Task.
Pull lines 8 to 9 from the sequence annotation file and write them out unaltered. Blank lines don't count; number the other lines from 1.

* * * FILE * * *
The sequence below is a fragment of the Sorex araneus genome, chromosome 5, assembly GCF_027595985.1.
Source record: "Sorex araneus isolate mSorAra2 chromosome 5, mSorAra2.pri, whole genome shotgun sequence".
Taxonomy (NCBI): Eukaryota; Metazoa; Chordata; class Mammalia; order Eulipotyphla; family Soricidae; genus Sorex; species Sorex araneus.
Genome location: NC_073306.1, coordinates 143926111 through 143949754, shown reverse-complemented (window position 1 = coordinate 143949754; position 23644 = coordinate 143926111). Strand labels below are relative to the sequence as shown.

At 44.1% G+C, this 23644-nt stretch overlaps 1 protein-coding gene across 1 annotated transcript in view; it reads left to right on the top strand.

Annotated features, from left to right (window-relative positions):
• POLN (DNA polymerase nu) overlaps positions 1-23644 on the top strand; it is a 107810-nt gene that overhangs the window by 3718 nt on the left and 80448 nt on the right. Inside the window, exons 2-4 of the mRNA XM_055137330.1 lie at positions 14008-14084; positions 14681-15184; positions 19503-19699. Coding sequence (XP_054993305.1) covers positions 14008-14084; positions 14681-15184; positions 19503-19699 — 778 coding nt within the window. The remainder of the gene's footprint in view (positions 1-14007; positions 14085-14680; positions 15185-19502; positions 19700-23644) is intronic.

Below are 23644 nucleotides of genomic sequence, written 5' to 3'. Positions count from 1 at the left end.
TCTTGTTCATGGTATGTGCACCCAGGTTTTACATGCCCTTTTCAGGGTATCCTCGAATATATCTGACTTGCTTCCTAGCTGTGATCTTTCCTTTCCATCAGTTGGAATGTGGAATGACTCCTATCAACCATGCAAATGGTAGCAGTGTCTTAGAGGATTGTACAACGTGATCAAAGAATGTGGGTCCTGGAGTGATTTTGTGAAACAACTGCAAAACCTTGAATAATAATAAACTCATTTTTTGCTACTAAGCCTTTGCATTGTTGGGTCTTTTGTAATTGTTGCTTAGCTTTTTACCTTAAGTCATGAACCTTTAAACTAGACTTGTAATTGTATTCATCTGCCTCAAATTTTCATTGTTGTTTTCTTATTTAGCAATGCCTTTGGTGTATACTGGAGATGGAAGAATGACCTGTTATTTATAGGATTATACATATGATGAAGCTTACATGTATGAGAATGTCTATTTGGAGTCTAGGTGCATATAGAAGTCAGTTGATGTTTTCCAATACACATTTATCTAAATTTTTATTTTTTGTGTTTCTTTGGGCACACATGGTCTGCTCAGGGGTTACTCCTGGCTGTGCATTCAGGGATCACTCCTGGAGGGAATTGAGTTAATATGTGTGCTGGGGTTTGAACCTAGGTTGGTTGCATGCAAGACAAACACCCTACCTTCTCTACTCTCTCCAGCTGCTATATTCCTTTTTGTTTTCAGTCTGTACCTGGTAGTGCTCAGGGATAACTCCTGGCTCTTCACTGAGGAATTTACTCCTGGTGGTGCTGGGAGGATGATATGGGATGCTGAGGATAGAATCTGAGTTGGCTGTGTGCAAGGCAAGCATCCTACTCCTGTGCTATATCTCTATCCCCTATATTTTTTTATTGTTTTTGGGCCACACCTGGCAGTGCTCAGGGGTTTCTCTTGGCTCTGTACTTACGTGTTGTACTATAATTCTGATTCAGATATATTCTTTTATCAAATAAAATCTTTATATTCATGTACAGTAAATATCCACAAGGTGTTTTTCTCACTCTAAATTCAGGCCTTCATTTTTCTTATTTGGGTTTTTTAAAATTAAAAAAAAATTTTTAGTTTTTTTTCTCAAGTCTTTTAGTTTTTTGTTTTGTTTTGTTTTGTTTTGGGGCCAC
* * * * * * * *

Below are 23644 nucleotides of genomic sequence, written 5' to 3'. Positions count from 1 at the left end.
TCTTGTTCATGGTATGTGCACCCAGGTTTTACATGCCCTTTTCAGGGTATCCTCGAATATATCTGACTTGCTTCCTAGCTGTGATCTTTCCTTTCCATCAGTTGGAATGTGGAATGACTCCTATCAACCATGCAAATGGTAGCAGTGTCTTAGAGGATTGTACAACGTGATCAAAGAATGTGGGTCCTGGAGTGATTTTGTGAAACAACTGCAAAACCTTGAATAATAATAAACTCATTTTTTGCTACTAAGCCTTTGCATTGTTGGGTCTTTTGTAATTGTTGCTTAGCTTTTTACCTTAAGTCATGAACCTTTAAACTAGACTTGTAATTGTATTCATCTGCCTCAAATTTTCATTGTTGTTTTCTTATTTAGCAATGCCTTTGGTGTATACTGGAGATGGAAGAATGACCTGTTATTTATAGGATTATACATATGATGAAGCTTACATGTATGAGAATGTCTATTTGGAGTCTAGGTGCATATAGAAGTCAGTTGATGTTTTCCAATACACATTTATCTAAATTTTTATTTTTTGTGTTTCTTTGGGCACACATGGTCTGCTCAGGGGTTACTCCTGGCTGTGCATTCAGGGATCACTCCTGGAGGGAATTGAGTTAATATGTGTGCTGGGGTTTGAACCTAGGTTGGTTGCATGCAAGACAAACACCCTACCTTCTCTACTCTCTCCAGCTGCTATATTCCTTTTTGTTTTCAGTCTGTACCTGGTAGTGCTCAGGGATAACTCCTGGCTCTTCACTGAGGAATTTACTCCTGGTGGTGCTGGGAGGATGATATGGGATGCTGAGGATAGAATCTGAGTTGGCTGTGTGCAAGGCAAGCATCCTACTCCTGTGCTATATCTCTATCCCCTATATTTTTTTATTGTTTTTGGGCCACACCTGGCAGTGCTCAGGGGTTTCTCTTGGCTCTGTACTTACGTGTTGTACTATAATTCTGATTCAGATATATTCTTTTATCAAATAAAATCTTTATATTCATGTACAGTAAATATCCACAAGGTGTTTTTCTCACTCTAAATTCAGGCCTTCATTTTTCTTATTTGGGTTTTTTAAAATTAAAAAAAAATTTTTAGTTTTTTTTCTCAAGTCTTTTAGTTTTTTGTTTTGTTTTGTTTTGTTTTGGGGCCAC